Opinion: Traditional Education Better Than Modern Theories
March 1, 1997
Liberal educational theories -- which lean heavily on experimentation -- disadvantage students from poorer families and are a sure means of preserving the social status quo, according to political liberal E. D. Hirsch, Jr. Traditional educational methods -- emphasizing phonics and memorization -- are not only much more effective, but also socially liberating, he says.
He makes these points:
- "Progressive" educators dishonestly disparage traditional education as "merely verbal," but it has a number of "hands-on" aspects which allow children to see, feel and touch the subjects they are studying.
- Fear of "premature instruction" has led liberal educators to remove significant knowledge from grade school curricula -- to the detriment of poorer student who do not have the at-home stimulation that students from wealthier homes enjoy.
- "Progressives" would replace direct teaching of subjects such as math, spelling and biology in separate classes -- which they deplore as "fragmentation" -- with "thematic" or "project-oriented" instruction.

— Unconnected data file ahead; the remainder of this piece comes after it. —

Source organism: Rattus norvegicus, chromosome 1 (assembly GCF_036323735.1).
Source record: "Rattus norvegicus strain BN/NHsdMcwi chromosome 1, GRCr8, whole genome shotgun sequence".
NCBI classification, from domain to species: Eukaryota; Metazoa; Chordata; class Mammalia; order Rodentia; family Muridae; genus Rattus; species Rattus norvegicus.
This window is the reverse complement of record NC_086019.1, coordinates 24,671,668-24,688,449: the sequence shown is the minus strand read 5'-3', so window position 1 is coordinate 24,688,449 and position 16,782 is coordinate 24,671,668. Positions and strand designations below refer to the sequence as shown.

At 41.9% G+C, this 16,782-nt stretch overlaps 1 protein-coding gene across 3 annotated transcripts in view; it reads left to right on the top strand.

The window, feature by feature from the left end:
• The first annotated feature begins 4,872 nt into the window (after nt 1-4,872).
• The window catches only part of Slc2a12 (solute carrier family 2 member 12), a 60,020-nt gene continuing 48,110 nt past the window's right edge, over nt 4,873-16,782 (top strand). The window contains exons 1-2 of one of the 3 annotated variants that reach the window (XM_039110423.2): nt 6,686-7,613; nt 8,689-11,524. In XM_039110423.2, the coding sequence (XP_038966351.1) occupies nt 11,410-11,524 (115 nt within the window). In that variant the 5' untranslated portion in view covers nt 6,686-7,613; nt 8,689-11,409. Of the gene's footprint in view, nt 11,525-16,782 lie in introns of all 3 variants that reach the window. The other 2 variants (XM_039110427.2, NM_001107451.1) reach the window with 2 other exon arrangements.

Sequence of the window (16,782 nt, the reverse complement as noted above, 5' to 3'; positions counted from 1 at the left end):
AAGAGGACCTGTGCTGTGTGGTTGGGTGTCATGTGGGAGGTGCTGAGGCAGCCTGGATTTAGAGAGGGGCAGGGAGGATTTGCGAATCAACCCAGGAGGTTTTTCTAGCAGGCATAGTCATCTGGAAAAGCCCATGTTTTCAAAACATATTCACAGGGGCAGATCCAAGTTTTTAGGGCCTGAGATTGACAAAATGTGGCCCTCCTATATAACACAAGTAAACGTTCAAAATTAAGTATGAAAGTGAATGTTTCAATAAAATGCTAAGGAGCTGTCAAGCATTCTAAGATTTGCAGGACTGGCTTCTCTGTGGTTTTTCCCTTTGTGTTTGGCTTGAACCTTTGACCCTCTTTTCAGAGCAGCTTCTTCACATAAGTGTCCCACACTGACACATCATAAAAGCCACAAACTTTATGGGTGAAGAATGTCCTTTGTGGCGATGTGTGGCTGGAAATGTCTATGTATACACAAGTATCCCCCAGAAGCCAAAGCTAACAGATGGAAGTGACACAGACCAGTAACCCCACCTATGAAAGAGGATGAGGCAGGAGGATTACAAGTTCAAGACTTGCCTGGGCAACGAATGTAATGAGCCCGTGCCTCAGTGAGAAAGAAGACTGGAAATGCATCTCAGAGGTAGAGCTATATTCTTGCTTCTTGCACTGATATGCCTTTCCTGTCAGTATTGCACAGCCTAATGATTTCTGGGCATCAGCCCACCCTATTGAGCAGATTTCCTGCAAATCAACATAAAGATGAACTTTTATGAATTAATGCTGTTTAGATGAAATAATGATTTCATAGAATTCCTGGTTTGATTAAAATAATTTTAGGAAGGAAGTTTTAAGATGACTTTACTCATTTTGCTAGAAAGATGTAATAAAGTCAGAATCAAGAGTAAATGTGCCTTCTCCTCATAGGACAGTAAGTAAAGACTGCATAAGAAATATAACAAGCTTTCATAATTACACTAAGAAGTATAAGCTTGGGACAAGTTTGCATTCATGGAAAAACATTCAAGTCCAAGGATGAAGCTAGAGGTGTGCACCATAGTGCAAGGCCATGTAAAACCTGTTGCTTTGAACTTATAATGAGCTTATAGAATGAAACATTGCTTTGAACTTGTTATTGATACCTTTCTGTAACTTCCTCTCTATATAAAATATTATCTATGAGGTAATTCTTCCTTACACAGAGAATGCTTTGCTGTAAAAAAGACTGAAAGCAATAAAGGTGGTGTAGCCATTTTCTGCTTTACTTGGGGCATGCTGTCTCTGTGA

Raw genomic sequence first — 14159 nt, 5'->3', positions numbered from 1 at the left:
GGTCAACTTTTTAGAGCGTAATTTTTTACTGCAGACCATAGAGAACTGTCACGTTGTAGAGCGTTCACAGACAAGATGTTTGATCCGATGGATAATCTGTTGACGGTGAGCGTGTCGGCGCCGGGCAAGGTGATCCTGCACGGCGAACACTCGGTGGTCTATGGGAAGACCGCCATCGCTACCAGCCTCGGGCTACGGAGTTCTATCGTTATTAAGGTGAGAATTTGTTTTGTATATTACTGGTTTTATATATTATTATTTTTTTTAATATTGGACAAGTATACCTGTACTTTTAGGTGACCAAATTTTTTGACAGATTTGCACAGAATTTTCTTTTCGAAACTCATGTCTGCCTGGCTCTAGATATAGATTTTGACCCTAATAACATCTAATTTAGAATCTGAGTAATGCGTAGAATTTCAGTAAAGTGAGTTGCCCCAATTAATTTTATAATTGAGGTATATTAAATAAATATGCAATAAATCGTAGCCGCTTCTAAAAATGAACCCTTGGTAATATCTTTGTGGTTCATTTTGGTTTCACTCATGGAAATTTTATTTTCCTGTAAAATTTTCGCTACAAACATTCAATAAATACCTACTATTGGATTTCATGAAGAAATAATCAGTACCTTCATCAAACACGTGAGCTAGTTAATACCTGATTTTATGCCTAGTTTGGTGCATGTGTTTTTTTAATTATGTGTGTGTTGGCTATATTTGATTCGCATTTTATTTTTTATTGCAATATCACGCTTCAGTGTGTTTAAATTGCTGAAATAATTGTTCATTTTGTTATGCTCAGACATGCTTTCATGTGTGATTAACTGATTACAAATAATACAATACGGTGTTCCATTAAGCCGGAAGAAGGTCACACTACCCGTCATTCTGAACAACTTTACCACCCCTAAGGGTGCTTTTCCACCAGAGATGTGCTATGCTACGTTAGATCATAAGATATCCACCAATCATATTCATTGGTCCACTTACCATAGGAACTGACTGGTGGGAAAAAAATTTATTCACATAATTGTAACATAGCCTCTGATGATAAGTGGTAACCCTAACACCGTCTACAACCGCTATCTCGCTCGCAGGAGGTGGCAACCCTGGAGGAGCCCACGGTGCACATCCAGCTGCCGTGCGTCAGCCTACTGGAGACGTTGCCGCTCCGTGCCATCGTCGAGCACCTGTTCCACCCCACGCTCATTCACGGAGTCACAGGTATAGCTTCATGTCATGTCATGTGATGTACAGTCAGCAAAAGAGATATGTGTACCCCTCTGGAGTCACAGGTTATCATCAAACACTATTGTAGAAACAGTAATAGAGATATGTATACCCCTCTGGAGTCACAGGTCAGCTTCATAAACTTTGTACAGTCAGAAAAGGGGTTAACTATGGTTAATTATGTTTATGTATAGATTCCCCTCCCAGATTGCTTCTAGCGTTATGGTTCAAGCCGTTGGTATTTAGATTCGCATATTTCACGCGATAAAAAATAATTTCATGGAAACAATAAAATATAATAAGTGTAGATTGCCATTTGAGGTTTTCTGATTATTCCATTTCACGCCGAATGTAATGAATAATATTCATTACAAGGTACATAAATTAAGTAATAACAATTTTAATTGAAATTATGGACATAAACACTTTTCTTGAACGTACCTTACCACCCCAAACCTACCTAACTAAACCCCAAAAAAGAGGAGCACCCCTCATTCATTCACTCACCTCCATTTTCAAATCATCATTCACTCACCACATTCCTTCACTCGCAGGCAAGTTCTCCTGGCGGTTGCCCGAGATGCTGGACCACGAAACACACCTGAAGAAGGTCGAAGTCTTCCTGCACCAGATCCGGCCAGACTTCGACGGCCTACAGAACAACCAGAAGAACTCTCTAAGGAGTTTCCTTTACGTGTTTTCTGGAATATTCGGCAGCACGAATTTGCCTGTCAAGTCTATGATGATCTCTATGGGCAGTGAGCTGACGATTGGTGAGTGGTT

- They deprecate traditional instruction as "boring" and "teaching in lockstep" -- which they would replace with "interesting" and "individualized" instruction -- thus eliminating subjects such as ancient history and science in favor of topics having direct relevance to the child's life.
These "modern" approaches have done serious harm to recent generations of students -- with damage especially apparent among those lower on the socio-economic spectrum.
Source: E. D. Hirsch, Jr. (University of Virginia), "Why Traditional Education is More Progressive," American Enterprise, March - April, 1997.
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